It's true that the adverse-driving conditions allowance in the hours of service, and/or use of the new, more-flexible split-sleeper, can help ameliorate some of the issues Highley described. Yet the psychological impact of the ticking clock for many, he suggested, gives plenty operators a hard push "to keep rolling, because that day is ticking away on you. I think it puts a lot of people in situations where they don’t want to be.”
Trucker John Rooney, who hauls LTL for R&L Carriers, invoked the age-old adage: Drivers “should be able to drive when we want to drive and sleep when we need to sleep.” The one-two punch of the hours-of-service regulations and ELDs don’t lend themselves to that ideal, he felt.
Cattle-hauling owner-operator BryanLee Wagner underscored similar dynamics.
“Now you’re not just driving on your time, you’re driving to beat a clock,” he said. “You’re racing a clock, so you’re trying to hurry at everything you do now and get your day in with the hours, so you don’t run out of hours.”
He believed the mandate also contributed to the widespread truck parking problem, with far more owner-operators and drivers than in the pre-mandate period now shutting down for the day at the same time, exhausting parking capacity.
“What a lot of people don’t look at is it’s overcrowding our truck stops, our rest areas, parking lots,” he said. “For the most part, the trucking community runs through the day, so all these trucks are shutting down across the country around the same time. You see trucks getting tickets or getting towed for parking on off-ramps or parking next to the highway, and really that is unsafe, but they have nowhere to go. When they’re tired, they’re exhausted, so they have to just park where they can.”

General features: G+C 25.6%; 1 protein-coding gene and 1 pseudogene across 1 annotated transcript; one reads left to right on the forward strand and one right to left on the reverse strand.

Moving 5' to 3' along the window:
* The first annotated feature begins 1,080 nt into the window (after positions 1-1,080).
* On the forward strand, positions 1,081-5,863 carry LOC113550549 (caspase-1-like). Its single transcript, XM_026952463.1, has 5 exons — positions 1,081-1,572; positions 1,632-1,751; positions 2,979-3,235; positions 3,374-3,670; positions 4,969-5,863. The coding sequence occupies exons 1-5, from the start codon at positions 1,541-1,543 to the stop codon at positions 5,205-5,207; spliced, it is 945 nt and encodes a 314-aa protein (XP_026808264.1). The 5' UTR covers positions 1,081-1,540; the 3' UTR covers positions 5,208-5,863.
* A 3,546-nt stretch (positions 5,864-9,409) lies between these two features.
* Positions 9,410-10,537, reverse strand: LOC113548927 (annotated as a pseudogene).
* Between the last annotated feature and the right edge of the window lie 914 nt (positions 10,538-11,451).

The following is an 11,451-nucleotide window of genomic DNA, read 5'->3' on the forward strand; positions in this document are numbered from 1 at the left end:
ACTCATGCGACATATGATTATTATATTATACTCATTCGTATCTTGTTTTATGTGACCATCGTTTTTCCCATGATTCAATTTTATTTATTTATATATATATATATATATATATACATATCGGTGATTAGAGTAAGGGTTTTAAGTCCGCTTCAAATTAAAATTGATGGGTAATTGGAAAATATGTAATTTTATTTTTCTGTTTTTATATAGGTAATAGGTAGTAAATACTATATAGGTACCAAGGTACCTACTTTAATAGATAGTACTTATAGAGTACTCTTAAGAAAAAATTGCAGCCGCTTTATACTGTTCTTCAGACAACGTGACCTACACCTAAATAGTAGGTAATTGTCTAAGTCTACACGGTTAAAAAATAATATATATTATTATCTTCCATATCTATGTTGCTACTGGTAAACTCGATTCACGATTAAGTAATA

Operator Austin Kiser of Virginia agreed with Wagner, and said he sees too many trucks trying to get into truck stops at the same time, particularly at night. “If somebody’s dead tired” and there’s no parking, “you might have to travel another hour to find somewhere to park. ... In most cases, I think [ELDs] make it a lot harder on the truck driver.”
Ultimately, said Minnesota-headquartered independent Brent Hall, drivers need to be able to “do what they can do and how they can do it and when they want to do it, within reason. ... You can’t force everyone to do something when the computer tells [them] to. Everyone’s loads are different, everyone’s commodity’s different.”
Not all factors in the crash rise are ELD-related
When it comes to bedrock highway safety, some owner-operators see much bigger factors than ELDs at play. Among the 7% of respondents to the poll question at the top who saw no direct safety impact with ELDs, some pointed to related (the hours of service) and not-so-related (training) issues .
Detroit-based small fleet owner Bud Davenport, who owns Davenport Independent Contracting Services, flagged training, or lack thereof, as the single biggest issue he sees in trucking from the moment drivers start their careers. He got his start driving truck in 1989 and, back then, “old-school drivers” taught the new drivers things beyond just driving the truck, he said. “They taught you courtesy; they taught you the rules of the road. The problem is, all those old-timers are gone. I’m the last generation of drivers taught by old-schoolers.”